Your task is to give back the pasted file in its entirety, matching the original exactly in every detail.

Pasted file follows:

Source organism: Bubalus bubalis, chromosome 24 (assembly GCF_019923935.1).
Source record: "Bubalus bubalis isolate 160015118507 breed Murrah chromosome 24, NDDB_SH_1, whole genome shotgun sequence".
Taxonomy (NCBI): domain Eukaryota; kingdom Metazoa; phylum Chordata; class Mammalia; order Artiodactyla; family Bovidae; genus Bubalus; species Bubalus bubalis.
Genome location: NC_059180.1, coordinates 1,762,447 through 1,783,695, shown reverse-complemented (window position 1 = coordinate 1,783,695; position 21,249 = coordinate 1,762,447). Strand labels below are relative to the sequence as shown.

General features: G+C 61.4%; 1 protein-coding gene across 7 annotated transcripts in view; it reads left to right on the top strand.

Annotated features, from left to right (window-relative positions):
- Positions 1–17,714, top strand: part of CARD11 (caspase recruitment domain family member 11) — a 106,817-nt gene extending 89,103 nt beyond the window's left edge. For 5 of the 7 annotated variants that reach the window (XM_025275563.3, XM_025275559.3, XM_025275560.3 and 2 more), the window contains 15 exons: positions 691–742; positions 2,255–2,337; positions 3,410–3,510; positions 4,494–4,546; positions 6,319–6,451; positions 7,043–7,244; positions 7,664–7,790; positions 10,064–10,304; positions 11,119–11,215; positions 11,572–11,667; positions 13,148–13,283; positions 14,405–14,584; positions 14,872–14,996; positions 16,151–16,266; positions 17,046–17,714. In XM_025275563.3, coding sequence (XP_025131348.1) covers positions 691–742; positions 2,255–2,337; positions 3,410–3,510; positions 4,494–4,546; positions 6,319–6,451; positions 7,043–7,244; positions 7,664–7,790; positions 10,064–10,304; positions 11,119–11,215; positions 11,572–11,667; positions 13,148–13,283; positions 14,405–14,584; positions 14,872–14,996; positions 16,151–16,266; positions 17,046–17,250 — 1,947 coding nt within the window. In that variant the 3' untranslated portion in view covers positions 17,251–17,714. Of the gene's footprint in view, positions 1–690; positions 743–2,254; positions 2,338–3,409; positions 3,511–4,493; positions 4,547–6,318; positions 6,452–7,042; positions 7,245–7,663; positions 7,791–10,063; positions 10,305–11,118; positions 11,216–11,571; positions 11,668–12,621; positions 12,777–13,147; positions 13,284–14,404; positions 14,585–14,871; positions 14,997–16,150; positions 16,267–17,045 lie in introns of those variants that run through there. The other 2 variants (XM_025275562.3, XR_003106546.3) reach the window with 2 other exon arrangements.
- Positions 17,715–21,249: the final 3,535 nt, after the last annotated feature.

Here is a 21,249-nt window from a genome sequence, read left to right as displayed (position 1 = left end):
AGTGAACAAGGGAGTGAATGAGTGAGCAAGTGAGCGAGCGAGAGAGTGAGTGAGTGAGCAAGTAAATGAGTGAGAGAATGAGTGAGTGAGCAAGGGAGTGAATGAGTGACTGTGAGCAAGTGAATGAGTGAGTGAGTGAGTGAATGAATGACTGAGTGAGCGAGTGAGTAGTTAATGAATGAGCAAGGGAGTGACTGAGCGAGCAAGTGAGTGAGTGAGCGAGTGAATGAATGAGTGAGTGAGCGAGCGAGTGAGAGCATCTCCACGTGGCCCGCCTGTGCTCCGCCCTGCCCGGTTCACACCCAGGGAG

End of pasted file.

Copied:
Source organism: Bubalus bubalis, chromosome 24 (assembly GCF_019923935.1).
Source record: "Bubalus bubalis isolate 160015118507 breed Murrah chromosome 24, NDDB_SH_1, whole genome shotgun sequence".
Taxonomy (NCBI): domain Eukaryota; kingdom Metazoa; phylum Chordata; class Mammalia; order Artiodactyla; family Bovidae; genus Bubalus; species Bubalus bubalis.
Genome location: NC_059180.1, coordinates 1,762,447 through 1,783,695, shown reverse-complemented (window position 1 = coordinate 1,783,695; position 21,249 = coordinate 1,762,447). Strand labels below are relative to the sequence as shown.

General features: G+C 61.4%; 1 protein-coding gene across 7 annotated transcripts in view; it reads left to right on the top strand.

Annotated features, from left to right (window-relative positions):
- Positions 1–17,714, top strand: part of CARD11 (caspase recruitment domain family member 11) — a 106,817-nt gene extending 89,103 nt beyond the window's left edge. For 5 of the 7 annotated variants that reach the window (XM_025275563.3, XM_025275559.3, XM_025275560.3 and 2 more), the window contains 15 exons: positions 691–742; positions 2,255–2,337; positions 3,410–3,510; positions 4,494–4,546; positions 6,319–6,451; positions 7,043–7,244; positions 7,664–7,790; positions 10,064–10,304; positions 11,119–11,215; positions 11,572–11,667; positions 13,148–13,283; positions 14,405–14,584; positions 14,872–14,996; positions 16,151–16,266; positions 17,046–17,714. In XM_025275563.3, coding sequence (XP_025131348.1) covers positions 691–742; positions 2,255–2,337; positions 3,410–3,510; positions 4,494–4,546; positions 6,319–6,451; positions 7,043–7,244; positions 7,664–7,790; positions 10,064–10,304; positions 11,119–11,215; positions 11,572–11,667; positions 13,148–13,283; positions 14,405–14,584; positions 14,872–14,996; positions 16,151–16,266; positions 17,046–17,250 — 1,947 coding nt within the window. In that variant the 3' untranslated portion in view covers positions 17,251–17,714. Of the gene's footprint in view, positions 1–690; positions 743–2,254; positions 2,338–3,409; positions 3,511–4,493; positions 4,547–6,318; positions 6,452–7,042; positions 7,245–7,663; positions 7,791–10,063; positions 10,305–11,118; positions 11,216–11,571; positions 11,668–12,621; positions 12,777–13,147; positions 13,284–14,404; positions 14,585–14,871; positions 14,997–16,150; positions 16,267–17,045 lie in introns of those variants that run through there. The other 2 variants (XM_025275562.3, XR_003106546.3) reach the window with 2 other exon arrangements.
- Positions 17,715–21,249: the final 3,535 nt, after the last annotated feature.

Here is a 21,249-nt window from a genome sequence, read left to right as displayed (position 1 = left end):
AGTGAACAAGGGAGTGAATGAGTGAGCAAGTGAGCGAGCGAGAGAGTGAGTGAGTGAGCAAGTAAATGAGTGAGAGAATGAGTGAGTGAGCAAGGGAGTGAATGAGTGACTGTGAGCAAGTGAATGAGTGAGTGAGTGAGTGAATGAATGACTGAGTGAGCGAGTGAGTAGTTAATGAATGAGCAAGGGAGTGACTGAGCGAGCAAGTGAGTGAGTGAGCGAGTGAATGAATGAGTGAGTGAGCGAGCGAGTGAGAGCATCTCCACGTGGCCCGCCTGTGCTCCGCCCTGCCCGGTTCACACCCAGGGAG